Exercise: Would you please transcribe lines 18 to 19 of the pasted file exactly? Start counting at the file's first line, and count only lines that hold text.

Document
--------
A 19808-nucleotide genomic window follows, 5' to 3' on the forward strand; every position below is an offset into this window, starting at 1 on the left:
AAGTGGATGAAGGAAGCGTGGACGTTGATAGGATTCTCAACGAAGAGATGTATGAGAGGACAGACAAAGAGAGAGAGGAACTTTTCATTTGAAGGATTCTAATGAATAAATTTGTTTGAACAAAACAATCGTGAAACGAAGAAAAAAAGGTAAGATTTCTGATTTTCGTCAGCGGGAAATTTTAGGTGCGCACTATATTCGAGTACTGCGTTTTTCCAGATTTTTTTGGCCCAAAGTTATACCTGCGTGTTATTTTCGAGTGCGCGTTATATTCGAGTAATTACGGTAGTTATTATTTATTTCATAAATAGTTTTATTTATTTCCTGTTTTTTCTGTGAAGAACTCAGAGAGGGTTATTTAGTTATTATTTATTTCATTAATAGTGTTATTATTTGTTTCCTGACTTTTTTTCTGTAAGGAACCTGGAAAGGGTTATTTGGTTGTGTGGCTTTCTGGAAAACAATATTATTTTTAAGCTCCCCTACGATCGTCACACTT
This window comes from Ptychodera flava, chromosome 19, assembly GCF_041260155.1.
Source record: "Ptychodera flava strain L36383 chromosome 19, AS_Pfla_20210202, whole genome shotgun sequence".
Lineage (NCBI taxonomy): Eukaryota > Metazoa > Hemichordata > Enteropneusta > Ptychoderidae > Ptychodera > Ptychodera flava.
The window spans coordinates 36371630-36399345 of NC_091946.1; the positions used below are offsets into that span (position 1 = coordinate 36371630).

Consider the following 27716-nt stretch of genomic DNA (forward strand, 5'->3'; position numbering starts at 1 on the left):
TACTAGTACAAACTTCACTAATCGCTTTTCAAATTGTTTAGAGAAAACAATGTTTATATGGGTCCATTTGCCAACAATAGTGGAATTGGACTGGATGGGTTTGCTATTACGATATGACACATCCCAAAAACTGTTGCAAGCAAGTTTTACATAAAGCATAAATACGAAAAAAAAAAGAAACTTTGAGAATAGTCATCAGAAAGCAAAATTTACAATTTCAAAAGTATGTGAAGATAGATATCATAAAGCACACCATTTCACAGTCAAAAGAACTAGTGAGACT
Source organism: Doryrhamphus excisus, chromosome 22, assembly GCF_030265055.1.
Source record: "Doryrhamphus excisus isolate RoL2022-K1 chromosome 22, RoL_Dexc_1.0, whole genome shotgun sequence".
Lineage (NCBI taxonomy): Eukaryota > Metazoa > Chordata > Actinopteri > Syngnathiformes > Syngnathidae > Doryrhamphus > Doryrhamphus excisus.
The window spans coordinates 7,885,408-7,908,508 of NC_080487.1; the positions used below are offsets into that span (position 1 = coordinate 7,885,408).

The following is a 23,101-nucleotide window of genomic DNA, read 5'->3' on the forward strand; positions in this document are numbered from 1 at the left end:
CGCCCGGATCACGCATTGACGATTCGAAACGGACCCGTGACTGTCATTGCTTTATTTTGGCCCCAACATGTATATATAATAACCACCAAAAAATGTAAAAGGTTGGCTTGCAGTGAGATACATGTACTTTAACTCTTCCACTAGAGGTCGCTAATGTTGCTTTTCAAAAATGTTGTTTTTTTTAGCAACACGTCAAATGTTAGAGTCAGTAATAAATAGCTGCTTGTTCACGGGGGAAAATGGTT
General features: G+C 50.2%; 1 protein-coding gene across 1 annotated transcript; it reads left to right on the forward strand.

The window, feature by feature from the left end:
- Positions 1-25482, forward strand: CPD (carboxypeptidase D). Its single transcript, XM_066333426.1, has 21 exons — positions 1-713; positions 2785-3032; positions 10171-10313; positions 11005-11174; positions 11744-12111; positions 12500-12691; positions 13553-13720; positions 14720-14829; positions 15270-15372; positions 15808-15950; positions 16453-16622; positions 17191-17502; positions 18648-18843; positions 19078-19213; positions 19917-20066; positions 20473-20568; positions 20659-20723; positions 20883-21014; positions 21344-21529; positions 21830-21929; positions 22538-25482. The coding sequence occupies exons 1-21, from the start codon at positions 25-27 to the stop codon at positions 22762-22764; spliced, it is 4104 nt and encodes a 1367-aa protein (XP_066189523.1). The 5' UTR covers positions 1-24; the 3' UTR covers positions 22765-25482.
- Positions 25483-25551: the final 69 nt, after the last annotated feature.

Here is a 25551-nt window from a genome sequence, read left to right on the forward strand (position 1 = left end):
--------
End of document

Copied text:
- Positions 25483-25551: the final 69 nt, after the last annotated feature.

Here is a 25551-nt window from a genome sequence, read left to right on the forward strand (position 1 = left end):